In the mid tibia of rats, a 5-mm long straight longitudinal skin incision was done on the front skin and, after muscle splitting (plane-by-plane muscle dissection), the periosteal membrane was stripped away to expose bone surface. A standardized ellipsoid round bone defect (5 mm in length, 1 mm in height, 1 mm in depth) was created at the anterior portion of the diaphysis of bilateral tibias, 6 mm below the knee joint using a round carbide bur (SS White, Lakewood, NJ, USA). The defect size was confirmed by a surgical stainless steel stent with the corresponding dimensions. The surgical stent was placed in the defect and confirmed visually by checking congruity to the defect wall.

Group 1 received 1 cc of Ankaferd Blood Stopper® at the time of surgery, while Group 2 received no treatment and served as the control. The muscles were sutured with 4/0 catgut (Doğsan, Istanbul, Turkey), and the flaps were carefully repositioned and sutured with 3/0 black silk sutures (Doğsan, Istanbul, Turkey). Antibiotic (Sefazol, Mustafa Nevzat, Turkey) was given to the animals as an intramuscular injection intraoperatively and during 3 days postoperatively. No postoperative complications were noticed during the postsurgical course. All animals survived throughout the study period.

The rats of each group were housed into separate cages with two or three animals under climate-controlled conditions (12 h light/12 h dark; thermostatically regulated room temperature) without any restriction of mobilization. The animals of each group were sacrificed with an overdose of ketamine hydrochloride (50 mg/kg) on the 7th day after surgery, and the defects together with surrounding bone were immediately removed for histopathological analysis.

Tissue Preparation and histopathological Examination

The specimens were fixed in 10% neutral buffered formalin overnight at 4°C, rinsed in phosphate buffered saline and decalcified in 20% formic acid solution (Merck, Darmstadt, Germany) for 10 days. The decalcified specimens were embedded in paraffin and cut into 20 semi-serial sections using a microtome (Leica Microsystemic, Germany), and routine hematoxylin and eosin (He) staining and Mallory Trichrome staining were performed. The sections were examined with light microscope under 40, 100 and 200x magnification (Nikon eclipse e600, Japan). A histomorphological review was performed by a single blinded oral pathologist to evaluate the presence of infection, necrosis, fibrosis, new bone formation, and foreign body reaction. The scores for infection, necrosis, fibrosis and new bone formation scores were determined by counting the associated cells and their ratio to the total cell count in a standardized area at 40x magnification. The ratio of cells between 0-25% was scored as none, 25-50% as slight, 5075% as moderate, and 75-100% as advanced.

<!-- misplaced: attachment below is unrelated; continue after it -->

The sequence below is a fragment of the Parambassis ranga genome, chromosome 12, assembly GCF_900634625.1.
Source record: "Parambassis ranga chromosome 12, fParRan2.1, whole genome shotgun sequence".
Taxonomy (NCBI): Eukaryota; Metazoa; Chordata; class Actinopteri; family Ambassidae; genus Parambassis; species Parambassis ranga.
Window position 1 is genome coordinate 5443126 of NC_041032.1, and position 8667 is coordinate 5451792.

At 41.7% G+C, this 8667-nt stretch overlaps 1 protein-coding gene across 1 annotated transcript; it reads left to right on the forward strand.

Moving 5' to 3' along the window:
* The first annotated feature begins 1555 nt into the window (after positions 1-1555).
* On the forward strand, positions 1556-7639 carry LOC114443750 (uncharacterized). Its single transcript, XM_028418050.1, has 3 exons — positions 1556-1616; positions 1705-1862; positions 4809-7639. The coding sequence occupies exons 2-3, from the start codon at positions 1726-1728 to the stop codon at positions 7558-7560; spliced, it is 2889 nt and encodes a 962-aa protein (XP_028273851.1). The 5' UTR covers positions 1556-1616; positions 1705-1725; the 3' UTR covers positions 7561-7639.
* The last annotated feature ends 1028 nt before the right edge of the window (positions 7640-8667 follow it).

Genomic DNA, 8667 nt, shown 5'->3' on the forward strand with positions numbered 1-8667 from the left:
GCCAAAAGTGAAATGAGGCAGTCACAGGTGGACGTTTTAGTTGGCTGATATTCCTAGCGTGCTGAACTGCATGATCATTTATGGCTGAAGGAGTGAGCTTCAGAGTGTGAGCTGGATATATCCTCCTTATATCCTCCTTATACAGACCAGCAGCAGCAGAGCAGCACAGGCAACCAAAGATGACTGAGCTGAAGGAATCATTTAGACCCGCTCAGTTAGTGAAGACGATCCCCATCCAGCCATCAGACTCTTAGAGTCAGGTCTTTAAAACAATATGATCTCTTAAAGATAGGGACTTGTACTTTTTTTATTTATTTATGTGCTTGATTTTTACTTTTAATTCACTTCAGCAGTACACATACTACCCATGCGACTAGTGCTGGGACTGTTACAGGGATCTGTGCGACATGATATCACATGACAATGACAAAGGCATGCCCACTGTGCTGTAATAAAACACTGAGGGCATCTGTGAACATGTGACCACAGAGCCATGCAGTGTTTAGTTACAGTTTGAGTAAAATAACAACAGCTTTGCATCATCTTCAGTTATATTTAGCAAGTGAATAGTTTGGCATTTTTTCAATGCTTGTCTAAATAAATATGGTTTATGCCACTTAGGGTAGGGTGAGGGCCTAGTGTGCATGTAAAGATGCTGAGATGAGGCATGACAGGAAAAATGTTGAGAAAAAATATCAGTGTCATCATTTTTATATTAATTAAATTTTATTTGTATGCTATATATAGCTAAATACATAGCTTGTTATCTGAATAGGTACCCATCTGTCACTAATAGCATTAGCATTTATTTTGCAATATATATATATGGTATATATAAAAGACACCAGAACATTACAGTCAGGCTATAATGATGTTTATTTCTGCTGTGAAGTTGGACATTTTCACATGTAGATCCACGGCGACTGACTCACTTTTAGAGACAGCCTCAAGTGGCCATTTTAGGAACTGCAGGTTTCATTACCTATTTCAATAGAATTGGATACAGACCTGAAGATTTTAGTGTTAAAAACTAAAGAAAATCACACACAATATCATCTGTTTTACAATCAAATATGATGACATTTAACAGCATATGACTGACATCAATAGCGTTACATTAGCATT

Statistical analysis

The statistical differences between the control and test groups were compared by chi square test using the GraphPad Prisma V.3 (GraphPad Software, Inc., USA) and the critical level of significance was P < 0.05.


The scores and percentages of inflammation, necrosis, fibrosis, and new bone formation in both groups are presented in Table 1 and illustrated in Figures 1 and and2.2. Comparisons between the test and control groups indicate a significant variability in the scores of inflammation, necrosis and new bone formation (p<0.001, p<0.0001, p<0.001, respectively). No foreign body reactions were seen in either of the groups.

Table 1
Inflammation, necrosis, fibrosis and bone formation scores in the test and control groups
Figure 1
Comparison of inflammation, necrosis, fibrosis and bone formation scores in test group in percentage
Figure 2
Comparison of inflammation, necrosis, fibrosis and bone formation scores in control group in percentage

In the control group, 62.5% and 37.5% of the specimens showed slight and moderate inflammation, respectively. In the test group, 36.4% of the specimens showed slight inflammation, while 63.6% of them were free of inflammation. Statistically significant differences (p<0.001) were found between the test and control groups.

There was statistically significant difference between the groups as for the necrosis scores (p<0.0001). In the test group, 90.9% of the specimens did not show necrosis, while in the control group slight, moderate and advanced necrosis was observed in 6.3%, 87.5% and 6.3% of the specimens, respectively.